GREEN CITY Public transit agencies in the Bay Area are being hit with deep cuts to their operating budgets, thanks to the recent state budget deal, and are hoping to use money from the federal economic stimulus bill to maintain their operations.
That conflict played out during a Feb. 25 hearing by the Metropolitan Transportation Commission in Oakland, the agency that distributes federal transportation funds to the nine Bay Area counties, which was considering how to distribute $341 million in funding intended for public transit agencies and $154 million for road projects.
Caltrain, AC Transit, Bay Area Rapid Transit, the San Francisco Municipal Transportation Agency, other Bay Area districts, and transit user groups urged the MTC board to direct most of the money to immediate needs rather than long-term projects.
Community groups urged the MTC to abandon plans to use $70 million for BART’s Oakland Airport extension and $75 million for the Transbay Terminal rebuild in San Francisco.
“People who are most affected when Muni makes fare increases and service cuts are people who are transit-dependent,” said Razzu Engen, who represents the Tenderloin Housing Clinic and the Transit Justice Project. “You can have the best capital expansion project there is out there, but if you don’t have the money to run it, forget it, it’s not worthwhile.”
While the MTC voted to remove the Transbay Terminal expenditure — noting that it could tap into a separate pot of $8 billion for high-speed rail projects in the stimulus measure — they kept the BART extension project in place, leaving $271 million to be divided among the transit agencies.
“Our ongoing need is to maintain continuing operations. But maintenance doesn’t have a very big constituency on the commission. We have a firm commitment to capital programs,” MTC spokesperson Randy Rentschler told the Guardian.
Judson True, spokesperson for the San Francisco Municipal Transportation Agency (which operates Muni), said the money will help offset state funding losses of $61 million over the next two years and allow the agency to “rehabilitate the system.”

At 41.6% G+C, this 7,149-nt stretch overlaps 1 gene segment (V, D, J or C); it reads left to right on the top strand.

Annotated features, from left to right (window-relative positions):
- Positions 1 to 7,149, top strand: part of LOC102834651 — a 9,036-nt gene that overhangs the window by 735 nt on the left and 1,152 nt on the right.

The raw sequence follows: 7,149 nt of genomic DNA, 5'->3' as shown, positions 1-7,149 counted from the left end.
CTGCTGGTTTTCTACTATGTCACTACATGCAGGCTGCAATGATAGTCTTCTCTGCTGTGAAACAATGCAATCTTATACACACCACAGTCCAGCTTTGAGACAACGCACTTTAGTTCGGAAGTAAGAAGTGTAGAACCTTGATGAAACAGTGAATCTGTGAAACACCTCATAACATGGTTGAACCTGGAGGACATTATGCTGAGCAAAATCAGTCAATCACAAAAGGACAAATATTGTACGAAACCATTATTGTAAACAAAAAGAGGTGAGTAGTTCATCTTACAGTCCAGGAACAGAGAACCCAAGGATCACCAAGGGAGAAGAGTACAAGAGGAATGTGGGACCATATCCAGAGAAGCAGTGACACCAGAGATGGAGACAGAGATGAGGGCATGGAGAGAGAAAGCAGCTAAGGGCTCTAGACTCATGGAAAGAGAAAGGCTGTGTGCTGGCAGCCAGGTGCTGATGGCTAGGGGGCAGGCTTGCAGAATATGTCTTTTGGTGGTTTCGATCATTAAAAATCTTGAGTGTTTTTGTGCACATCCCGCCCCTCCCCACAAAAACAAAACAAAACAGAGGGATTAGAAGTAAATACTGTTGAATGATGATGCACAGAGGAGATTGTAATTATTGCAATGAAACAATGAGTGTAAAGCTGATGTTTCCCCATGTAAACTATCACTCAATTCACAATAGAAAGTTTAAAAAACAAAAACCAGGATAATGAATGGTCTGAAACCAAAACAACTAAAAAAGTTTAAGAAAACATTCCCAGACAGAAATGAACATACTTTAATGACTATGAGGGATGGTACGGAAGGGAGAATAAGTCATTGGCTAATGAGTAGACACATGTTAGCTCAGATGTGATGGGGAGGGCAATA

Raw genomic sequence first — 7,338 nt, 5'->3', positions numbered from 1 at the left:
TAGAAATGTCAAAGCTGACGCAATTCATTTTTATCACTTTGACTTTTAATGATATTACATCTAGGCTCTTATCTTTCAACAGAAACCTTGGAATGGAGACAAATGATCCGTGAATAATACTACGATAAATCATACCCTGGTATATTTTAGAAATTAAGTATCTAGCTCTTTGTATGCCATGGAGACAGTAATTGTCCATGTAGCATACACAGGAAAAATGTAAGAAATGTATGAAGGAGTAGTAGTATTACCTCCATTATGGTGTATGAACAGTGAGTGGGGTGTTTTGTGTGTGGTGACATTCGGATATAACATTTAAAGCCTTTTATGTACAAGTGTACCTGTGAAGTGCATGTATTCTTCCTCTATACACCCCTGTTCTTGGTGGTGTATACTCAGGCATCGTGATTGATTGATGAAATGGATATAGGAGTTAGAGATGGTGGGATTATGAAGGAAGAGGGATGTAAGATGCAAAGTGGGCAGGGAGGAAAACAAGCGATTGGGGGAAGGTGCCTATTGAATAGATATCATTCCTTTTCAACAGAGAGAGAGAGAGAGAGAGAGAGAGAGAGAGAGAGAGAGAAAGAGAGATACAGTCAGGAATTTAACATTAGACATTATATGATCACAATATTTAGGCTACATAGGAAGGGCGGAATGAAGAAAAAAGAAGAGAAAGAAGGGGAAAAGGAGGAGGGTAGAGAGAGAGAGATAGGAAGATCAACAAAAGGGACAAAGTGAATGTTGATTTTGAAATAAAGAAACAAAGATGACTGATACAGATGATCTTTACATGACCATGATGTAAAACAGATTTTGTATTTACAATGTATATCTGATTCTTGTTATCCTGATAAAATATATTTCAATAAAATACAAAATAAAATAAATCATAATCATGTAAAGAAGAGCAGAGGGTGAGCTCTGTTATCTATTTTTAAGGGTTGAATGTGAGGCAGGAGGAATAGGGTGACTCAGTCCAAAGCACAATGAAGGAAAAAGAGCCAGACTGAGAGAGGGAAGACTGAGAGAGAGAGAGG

Among the expenditures approved by the MTC was $11 million to install 67 new Muni ticket vending machines and money for new Muni vehicles and rail interchanges.
Jose Luis Moscovich, executive director of San Francisco County Transportation Authority, supported the MTC’s decision. “[We’re] going to see money flowing through formulas to Muni to alleviate service conditions on the T-Third, N-Judah, the L.”
Moscovich maintains that the region “needs to take the opportunity of the stimulus package to do things that are going to change the way we live. Paradoxically, these big projects like the Transbay project are the things that are going to take us in that direction.”
Yet the removal of the Transbay Terminal funding, while upsetting to Sup. Chris Daly — who serves on both the MTC board and the Transbay Joint Powers Authority board — turns out to be even more complicated than it seemed at the time.
The San Francisco Chronicle reported March 2 (“Transbay high-speed rail station hits a snag”) that both the California High Speed Rail Authority and Caltrain — systems expected to share the new Transbay Terminal rail terminus — are now expressing doubts about whether they will use the facility after all because of design flaws with its rail component.
CHSRA chair Quentin Kopp was quoted as saying, “Three sets of engineers met and concurred that the design for the station was inadequate and useless for high-speed rail.”
TJPA spokesperson Adam Alberti, who has been sparring with Kopp in recent months over whether Transbay will be the terminus for a high-speed rail system extending from San Francisco to Los Angeles (see “Breaking ground,” 12/10/08), told the Guardian, “I don’t think it’s as bad as it sounds.”
He said the TJPA is currently working to resolve the engineering problems and handle the increased volume expected from high-speed rail and Caltrain and he hopes to have a solution in place by March 12, when he said the MTC will revisit the matter.
BART General Manager Dorothy Dugger also defended the Oakland Airport extension, telling the Guardian, “The challenge in transit is not one over the other. We need to address all those requirements if we’re going to end up with an effective, functioning system that continues to attract people out of their cars and into the smart environmental choice — which is public transit.”